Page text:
Know any good spots for social network analysis methods advice?
August 31, 2011 5:09 AM Subscribe
Where can a fellow (who has access to online academic resources but is 1000mi+ from a quality academic library) get some hands-on advice for gathering data for social network analysis? Bonus substantive questions inside.
posted by col_pogo to science & nature (7 answers total) 11 users marked this as a favorite
I'm off on an extended period of ethnographic fieldwork and would like to use some basic social network analysis to round out my picture of the various institutions I'm researching. SNA is not my primary research method--I want to use it as a heuristic, pointing my interviews and participant observation in unexpected directions, or allowing me to check conclusions from more purely qualitative work.
I figured I could pick this stuff up pretty quickly, which may have been a mistake. What I would like is a good place to 1) learn some practical basics with software (UCINET has been recommended to me, and I will be going through their tutorial) and 2) get a grip on how I should collect my data. I figured there might be an appropriate forum or listserv out there whose archives and hivebrain I could rummage through, but googling hasn't helped me much.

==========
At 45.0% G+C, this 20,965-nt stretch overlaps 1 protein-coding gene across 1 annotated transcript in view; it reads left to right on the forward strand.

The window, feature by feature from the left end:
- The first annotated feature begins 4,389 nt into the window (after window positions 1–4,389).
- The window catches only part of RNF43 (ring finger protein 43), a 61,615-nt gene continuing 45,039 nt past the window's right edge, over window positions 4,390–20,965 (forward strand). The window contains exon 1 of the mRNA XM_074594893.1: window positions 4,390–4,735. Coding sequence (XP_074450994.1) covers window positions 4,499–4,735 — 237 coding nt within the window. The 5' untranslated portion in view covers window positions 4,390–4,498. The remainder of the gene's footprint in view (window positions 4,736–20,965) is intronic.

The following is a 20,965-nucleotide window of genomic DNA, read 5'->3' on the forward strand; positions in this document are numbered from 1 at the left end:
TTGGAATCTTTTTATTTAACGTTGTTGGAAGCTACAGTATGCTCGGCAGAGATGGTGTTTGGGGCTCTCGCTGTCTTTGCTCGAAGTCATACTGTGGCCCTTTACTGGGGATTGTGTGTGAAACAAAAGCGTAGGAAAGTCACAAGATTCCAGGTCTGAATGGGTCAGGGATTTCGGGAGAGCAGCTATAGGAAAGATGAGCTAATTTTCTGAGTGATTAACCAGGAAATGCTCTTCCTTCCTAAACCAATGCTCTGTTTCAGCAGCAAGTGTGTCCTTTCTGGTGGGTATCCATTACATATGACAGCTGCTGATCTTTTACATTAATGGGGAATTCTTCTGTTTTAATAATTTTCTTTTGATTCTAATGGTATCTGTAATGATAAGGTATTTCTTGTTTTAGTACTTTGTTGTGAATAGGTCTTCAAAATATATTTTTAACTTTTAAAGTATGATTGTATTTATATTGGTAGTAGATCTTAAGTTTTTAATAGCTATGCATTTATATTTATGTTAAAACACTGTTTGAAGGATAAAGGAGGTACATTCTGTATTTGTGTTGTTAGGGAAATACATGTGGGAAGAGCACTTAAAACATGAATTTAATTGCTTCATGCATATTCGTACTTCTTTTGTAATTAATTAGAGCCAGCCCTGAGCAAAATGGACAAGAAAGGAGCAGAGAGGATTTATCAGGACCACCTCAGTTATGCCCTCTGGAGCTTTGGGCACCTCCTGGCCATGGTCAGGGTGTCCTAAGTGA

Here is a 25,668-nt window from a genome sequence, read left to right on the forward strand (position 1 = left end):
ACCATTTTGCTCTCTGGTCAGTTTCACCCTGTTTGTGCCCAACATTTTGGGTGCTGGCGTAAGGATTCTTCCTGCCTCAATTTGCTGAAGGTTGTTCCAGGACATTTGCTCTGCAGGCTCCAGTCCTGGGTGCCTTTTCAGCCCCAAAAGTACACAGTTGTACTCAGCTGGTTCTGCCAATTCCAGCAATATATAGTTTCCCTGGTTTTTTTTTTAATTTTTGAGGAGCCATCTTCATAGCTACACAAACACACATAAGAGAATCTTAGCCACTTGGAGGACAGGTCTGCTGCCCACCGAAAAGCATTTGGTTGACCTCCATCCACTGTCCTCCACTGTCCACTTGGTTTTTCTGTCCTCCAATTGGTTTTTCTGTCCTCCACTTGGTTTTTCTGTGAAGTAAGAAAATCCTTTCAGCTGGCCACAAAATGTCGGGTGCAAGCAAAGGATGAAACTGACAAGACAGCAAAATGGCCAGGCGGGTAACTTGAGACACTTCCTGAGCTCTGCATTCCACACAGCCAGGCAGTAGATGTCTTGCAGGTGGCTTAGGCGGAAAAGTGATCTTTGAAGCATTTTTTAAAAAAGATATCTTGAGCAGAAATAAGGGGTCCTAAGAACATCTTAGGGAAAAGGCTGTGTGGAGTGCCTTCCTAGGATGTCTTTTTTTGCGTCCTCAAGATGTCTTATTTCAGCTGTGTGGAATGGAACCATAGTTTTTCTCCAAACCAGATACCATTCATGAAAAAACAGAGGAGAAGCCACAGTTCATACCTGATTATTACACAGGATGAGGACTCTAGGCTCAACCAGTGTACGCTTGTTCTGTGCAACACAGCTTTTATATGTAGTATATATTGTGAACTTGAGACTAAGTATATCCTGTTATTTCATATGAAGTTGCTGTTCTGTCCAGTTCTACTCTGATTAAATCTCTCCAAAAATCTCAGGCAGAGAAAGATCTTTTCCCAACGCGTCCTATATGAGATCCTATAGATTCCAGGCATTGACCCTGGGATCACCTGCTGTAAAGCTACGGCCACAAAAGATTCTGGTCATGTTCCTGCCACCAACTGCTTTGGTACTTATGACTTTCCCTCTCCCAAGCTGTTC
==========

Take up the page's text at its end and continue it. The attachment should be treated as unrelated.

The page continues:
Two substantive questions:
1. It was suggested to me that I could get a good handle on the connections between individuals in the scattering of institutions that I'm interested in by requesting CVs. I could then easily see where people had overlapped at different times in their work histories. Sounds good, but I haven't happened across examples (or better yet, tutorials) of how to go about this. I don't want to reinvent the wheel if I don't have to.
2. I gather it's also a standard method to elicit networks from interview respondents ("Please tell me who you've been in touch with in the past two weeks" etc). Also sounds good to me, and easy to incorporate into my interview schedules--but how do I turn this into a network visualization?
Links to fora, listservs, academic papers, websites, online tutorials and so forth are very welcome. Books, too, but I might have trouble getting my hands on them. While I retain my home institution online access, there are no good physical libraries anywhere near me.